Journal of Cutaneous and Aesthetic Surgery
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ORIGINAL ARTICLE
Year : 2016  |  Volume : 9  |  Issue : 1  |  Page : 13-19

Is lesional stability in vitiligo more important than disease stability for performing surgical interventions? results from a multicentric study


1 CUTIS Institute of Dermatology, Srinagar, Kashmir, India
2 Venkat Charmalaya Centre for Advanced Dermatology and Postgraduate Training, Bangalore, India
3 Cutis Institute of Advanced Dermatology, Calicut, Kerala, India
4 Wizderm Speciality Clinic, Kolkata, West Bengal, India
5 Command Hospital, Kolkata, West Bengal, India
6 Vardhman Mahavir Medical College, Safdarjung Hospital, Delhi, India
7 Talwar Skin and Laser Centre, Lucknow, Uttar Pradesh, India
8 Rajiv Gandhi University of Health Sciences, Bengaluru, Karnataka, India
9 Assam Medical College, Dibrugarh, Assam, India

Correspondence Address:
Imran Majid
Cutis Skin Institute, Srinagar - 190 010, Jammu and Kashmir
India
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Source of Support: None, Conflict of Interest: None


DOI: 10.4103/0974-2077.178538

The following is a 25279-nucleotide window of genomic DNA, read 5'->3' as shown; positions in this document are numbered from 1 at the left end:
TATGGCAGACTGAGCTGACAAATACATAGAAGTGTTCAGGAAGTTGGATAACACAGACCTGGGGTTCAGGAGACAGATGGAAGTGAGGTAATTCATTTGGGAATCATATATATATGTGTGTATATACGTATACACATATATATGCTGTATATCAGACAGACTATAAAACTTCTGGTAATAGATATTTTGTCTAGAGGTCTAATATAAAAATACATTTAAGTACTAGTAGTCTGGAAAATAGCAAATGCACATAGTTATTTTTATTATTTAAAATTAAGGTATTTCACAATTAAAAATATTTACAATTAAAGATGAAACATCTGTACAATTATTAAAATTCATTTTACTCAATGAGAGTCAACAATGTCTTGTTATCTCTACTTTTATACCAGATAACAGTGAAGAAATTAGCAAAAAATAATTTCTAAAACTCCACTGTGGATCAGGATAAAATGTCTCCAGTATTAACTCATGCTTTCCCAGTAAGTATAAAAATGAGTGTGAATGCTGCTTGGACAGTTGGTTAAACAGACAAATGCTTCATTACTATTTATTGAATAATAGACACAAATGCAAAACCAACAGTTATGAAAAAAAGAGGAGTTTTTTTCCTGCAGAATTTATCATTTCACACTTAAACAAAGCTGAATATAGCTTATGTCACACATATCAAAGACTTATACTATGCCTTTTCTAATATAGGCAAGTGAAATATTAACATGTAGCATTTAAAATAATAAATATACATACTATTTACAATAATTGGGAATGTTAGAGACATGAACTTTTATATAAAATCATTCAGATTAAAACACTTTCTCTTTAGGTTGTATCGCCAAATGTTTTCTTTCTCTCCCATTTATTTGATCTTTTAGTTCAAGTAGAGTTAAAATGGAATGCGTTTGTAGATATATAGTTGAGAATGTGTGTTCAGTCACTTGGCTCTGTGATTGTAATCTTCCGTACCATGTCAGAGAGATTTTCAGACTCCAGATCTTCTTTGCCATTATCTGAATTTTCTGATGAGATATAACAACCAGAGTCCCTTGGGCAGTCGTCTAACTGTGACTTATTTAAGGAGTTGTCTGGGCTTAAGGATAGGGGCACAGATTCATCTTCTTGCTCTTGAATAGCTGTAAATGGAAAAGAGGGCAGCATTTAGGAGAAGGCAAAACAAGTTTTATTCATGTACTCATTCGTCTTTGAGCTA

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Background: Ensuring stability of the disease process is essential for undertaking surgical intervention in vitiligo. However, there is no consensus regarding the minimum duration of stability or the relative importance of disease and lesional stability in selecting patients for vitiligo grafting. Aim: This multicentric study aims to assess the relative importance of lesional and disease stability on selecting patients for vitiligo grafting. Materials and Methods: One hundred seventy patients were recruited into the study and divided into two groups: Group A with lesional stability of >1 year but overall disease stability of only 6-11 months and Group B with overall disease stability of >1 year. Patients underwent either tissue or cellular vitiligo grafting on the selected lesions and the repigmentation achieved was scored from 0 (no repigmentation) to 6 (100% repigmentation). Repigmentation achieved on different sites of the body was compared between the two groups. Adverse effects at both the donor and the recipient sites were also compared. Results: Of the 170 patients who were enrolled, 82 patients were placed in Group A and 88 patients in Group B. Average repigmentation achieved (on scale of 0 to 6) was 3.8 and 4.04 in Group A and Group B, respectively. In Group A, ≥90% repigmentation was achieved in 36.6% (30/82) patients, while 37.5% (33/88) achieved similar results in Group B. Additionally, 47.6% (39/82) and 53.4% (47/88) of cases achieved partial repigmentation in Group A and Group B, respectively. Perigraft halo was the commonest adverse effect observed in both groups. Statistical analysis revealed no significant differences between the two groups with respect to the repigmentation achieved or adverse effects observed. Repigmentation achieved was the best on the face and neck area, while acral areas responded the least. Conclusions: Lesional stability seems to be as relevant as the overall disease stability in selecting patients for surgical intervention in vitiligo.


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